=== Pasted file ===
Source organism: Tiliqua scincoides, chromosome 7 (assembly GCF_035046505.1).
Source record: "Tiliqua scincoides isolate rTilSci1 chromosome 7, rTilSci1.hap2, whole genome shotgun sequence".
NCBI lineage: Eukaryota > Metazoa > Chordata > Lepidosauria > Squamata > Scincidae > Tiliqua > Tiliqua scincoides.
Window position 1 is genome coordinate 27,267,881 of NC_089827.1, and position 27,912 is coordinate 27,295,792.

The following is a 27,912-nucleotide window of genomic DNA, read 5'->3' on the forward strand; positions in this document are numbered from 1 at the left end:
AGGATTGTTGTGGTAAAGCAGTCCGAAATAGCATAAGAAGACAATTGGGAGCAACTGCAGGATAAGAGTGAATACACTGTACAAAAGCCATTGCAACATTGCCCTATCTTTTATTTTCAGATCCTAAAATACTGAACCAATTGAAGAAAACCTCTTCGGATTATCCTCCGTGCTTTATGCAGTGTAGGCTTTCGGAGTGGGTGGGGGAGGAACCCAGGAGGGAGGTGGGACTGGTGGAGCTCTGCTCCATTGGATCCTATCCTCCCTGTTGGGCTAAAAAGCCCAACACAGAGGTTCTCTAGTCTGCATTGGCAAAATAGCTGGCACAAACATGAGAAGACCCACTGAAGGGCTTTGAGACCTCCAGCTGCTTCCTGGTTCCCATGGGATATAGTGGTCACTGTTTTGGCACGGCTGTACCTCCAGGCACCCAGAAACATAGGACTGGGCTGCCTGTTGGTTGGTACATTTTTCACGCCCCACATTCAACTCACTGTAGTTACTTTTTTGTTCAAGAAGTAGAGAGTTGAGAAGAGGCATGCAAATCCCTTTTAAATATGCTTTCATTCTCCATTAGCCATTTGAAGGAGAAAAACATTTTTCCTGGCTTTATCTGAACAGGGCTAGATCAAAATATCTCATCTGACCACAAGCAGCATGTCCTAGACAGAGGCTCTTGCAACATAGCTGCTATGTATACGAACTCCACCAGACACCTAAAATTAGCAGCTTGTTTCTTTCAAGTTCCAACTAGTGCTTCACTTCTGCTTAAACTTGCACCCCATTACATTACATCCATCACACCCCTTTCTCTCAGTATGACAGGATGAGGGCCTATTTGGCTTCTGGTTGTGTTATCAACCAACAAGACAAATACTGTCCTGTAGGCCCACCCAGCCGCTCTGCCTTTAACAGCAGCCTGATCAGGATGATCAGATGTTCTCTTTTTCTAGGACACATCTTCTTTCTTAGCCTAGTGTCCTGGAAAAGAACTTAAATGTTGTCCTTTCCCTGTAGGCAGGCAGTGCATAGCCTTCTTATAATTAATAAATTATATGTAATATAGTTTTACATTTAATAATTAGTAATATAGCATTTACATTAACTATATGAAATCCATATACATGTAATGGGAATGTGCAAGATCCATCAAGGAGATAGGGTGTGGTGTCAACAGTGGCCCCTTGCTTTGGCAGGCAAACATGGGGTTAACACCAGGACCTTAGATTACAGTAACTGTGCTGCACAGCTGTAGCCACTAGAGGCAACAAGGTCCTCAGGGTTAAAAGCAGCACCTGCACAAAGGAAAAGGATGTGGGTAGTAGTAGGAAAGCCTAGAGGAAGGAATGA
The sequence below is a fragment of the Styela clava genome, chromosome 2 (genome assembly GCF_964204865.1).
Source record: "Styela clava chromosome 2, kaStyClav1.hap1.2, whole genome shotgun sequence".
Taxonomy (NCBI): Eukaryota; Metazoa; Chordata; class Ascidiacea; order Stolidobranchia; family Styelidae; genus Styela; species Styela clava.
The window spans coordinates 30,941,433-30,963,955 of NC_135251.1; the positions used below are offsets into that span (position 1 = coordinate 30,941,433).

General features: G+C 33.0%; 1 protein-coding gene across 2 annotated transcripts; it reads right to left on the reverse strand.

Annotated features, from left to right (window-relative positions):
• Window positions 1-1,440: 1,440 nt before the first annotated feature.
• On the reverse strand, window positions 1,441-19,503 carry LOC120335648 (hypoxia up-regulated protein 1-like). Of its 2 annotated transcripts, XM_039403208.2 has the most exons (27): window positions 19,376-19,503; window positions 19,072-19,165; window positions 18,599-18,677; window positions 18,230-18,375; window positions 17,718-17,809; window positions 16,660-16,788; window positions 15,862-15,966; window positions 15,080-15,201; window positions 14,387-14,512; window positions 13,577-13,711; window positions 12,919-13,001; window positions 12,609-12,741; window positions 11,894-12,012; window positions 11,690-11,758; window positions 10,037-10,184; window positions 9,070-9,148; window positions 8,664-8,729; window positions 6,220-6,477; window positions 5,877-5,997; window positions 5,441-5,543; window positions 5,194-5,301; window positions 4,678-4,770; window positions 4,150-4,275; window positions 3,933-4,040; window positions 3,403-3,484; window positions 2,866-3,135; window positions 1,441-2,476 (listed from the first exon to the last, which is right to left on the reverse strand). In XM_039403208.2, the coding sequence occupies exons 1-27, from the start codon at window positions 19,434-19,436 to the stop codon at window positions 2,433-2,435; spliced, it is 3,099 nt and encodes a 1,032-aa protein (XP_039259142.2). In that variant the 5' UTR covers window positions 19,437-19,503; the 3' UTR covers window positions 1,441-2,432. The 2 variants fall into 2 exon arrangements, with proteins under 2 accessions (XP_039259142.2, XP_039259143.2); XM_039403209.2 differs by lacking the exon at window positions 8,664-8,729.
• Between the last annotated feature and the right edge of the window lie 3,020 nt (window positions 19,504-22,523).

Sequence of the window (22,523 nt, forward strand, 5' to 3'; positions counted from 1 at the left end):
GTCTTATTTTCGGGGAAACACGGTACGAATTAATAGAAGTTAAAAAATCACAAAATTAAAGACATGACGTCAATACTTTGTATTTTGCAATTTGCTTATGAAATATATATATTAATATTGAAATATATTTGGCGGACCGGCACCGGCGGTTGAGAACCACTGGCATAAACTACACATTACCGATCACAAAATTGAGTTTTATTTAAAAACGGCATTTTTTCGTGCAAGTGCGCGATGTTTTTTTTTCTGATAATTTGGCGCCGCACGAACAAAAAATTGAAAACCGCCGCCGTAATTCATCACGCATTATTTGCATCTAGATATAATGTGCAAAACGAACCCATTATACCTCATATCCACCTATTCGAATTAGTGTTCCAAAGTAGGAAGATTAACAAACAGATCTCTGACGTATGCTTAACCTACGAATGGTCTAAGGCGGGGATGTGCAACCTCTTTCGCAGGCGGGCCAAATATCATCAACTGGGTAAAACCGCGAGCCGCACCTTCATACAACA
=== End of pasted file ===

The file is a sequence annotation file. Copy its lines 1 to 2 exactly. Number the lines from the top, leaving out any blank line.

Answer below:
Source organism: Tiliqua scincoides, chromosome 7 (assembly GCF_035046505.1).
Source record: "Tiliqua scincoides isolate rTilSci1 chromosome 7, rTilSci1.hap2, whole genome shotgun sequence".